Review of Back to the Future

Review of Back to the Future

If you know one thing about me, you know that I get the hiccups every time I drive passed a cemetery. If you know two things, you know that I appreciate the Back to the Future series in the same way that the Hamburgler appreciates Hamburgers.
The trilogy came out on DVD back on December 17, 2002. Between Joe, Mike, Kevin and I, there were 15 copies of it given out for Christmas that year. Once the first two were opened, it was tough to disguise the surprise when someone was handed a wrapped box with a very familiar shape and weight. It was the best Christmas ever.
Almost ten years later, I finally opened the box. It seems that I have this hang up watching movies that I own unless they come on TV. Why the hell is that? I own the DVD, but I’ll only watch it when it comes on TV. In poor quality. With commercial breaks. I call it the Forrest Gump phenomenon.
Anyway, I watched the first movie. It was actually research for an assignment for class. So yes, I’m getting yet another useless degree with my time. But I thought it was now a good time to give a formal (as formal as I get) review for one of my 5 favorite movies of all time.
Here’s why I love this movie. It gets you with two stories that blend so seamlessly together that you don’t realize it. Marty McFly is both trying to get back to 1985 and trying to get his parents back together. The movie uses a variation of the Grandfather Paradox which may erase Marty from existence and oh – by the way – destroy the space-time continuum in the process if he doesn’t get his parents back together. If he completes that task, he must then find a way back to the future by harnessing the energy from a bolt of lightning. Failing this will not directly ruin the Universe, but it would still suck really bad because he has a date with a girl. The scheduled lightning strike (cleverly written into the story) gives Marty a deadline to get his parents back together. And it just so happens, the Fish Under the Sea Dance is on the same night as the storm. Perfect for the rising action at the end of the second act. Do these storylines make sense in the world of physics? The movie is about time travel. So no. But they make perfect sense within the world the movie creates. Which is what really matters.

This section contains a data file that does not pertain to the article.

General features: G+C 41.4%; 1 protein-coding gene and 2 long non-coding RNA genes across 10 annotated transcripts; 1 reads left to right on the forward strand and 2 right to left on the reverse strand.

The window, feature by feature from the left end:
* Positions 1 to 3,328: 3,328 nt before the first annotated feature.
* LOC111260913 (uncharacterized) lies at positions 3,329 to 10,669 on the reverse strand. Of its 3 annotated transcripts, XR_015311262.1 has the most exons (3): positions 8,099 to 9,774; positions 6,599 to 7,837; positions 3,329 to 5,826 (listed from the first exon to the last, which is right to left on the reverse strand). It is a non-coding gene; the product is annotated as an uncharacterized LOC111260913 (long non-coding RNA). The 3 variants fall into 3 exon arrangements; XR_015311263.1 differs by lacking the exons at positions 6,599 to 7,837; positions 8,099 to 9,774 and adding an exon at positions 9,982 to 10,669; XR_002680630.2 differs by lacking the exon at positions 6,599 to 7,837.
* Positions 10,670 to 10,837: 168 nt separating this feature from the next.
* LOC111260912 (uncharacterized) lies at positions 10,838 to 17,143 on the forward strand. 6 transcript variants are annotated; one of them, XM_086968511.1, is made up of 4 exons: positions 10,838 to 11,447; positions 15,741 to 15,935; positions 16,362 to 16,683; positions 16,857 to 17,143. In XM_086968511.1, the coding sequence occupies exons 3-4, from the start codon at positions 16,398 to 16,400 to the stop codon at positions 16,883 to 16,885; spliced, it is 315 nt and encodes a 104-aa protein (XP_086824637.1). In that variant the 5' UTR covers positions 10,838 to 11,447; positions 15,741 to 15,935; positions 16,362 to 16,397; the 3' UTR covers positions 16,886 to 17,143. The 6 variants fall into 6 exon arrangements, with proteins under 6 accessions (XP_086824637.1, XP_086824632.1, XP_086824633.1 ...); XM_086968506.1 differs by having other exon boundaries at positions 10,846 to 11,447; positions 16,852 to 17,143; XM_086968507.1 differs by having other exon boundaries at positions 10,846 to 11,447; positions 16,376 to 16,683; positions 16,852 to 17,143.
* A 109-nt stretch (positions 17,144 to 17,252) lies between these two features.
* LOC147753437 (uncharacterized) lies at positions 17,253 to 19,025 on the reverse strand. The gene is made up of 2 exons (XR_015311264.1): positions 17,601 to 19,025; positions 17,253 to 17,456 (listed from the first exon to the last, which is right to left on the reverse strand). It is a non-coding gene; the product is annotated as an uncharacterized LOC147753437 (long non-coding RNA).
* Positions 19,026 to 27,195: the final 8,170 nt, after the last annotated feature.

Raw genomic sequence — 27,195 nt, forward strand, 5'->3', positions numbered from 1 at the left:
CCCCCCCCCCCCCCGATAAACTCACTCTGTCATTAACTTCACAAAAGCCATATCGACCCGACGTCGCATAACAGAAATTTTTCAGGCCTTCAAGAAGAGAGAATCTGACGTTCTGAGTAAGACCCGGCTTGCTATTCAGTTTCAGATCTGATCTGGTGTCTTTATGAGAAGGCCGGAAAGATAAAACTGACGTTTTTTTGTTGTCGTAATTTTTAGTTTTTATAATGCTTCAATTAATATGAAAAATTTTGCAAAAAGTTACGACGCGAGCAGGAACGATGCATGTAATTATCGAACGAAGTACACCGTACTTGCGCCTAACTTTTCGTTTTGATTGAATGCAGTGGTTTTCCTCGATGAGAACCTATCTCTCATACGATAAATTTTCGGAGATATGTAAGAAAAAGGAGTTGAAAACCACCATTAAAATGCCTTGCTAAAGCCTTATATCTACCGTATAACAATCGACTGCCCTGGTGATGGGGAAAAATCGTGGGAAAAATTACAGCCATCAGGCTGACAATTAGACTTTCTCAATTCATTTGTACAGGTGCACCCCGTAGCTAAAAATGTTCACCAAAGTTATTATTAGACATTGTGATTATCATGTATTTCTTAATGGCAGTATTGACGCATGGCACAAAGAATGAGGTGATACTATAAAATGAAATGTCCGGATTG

Save for a silly line about the future earth’s gravitational pull and a bad special effect involving a disappearing hand, this movie was perfect. And then some. 10.5 bugs (out of 10)
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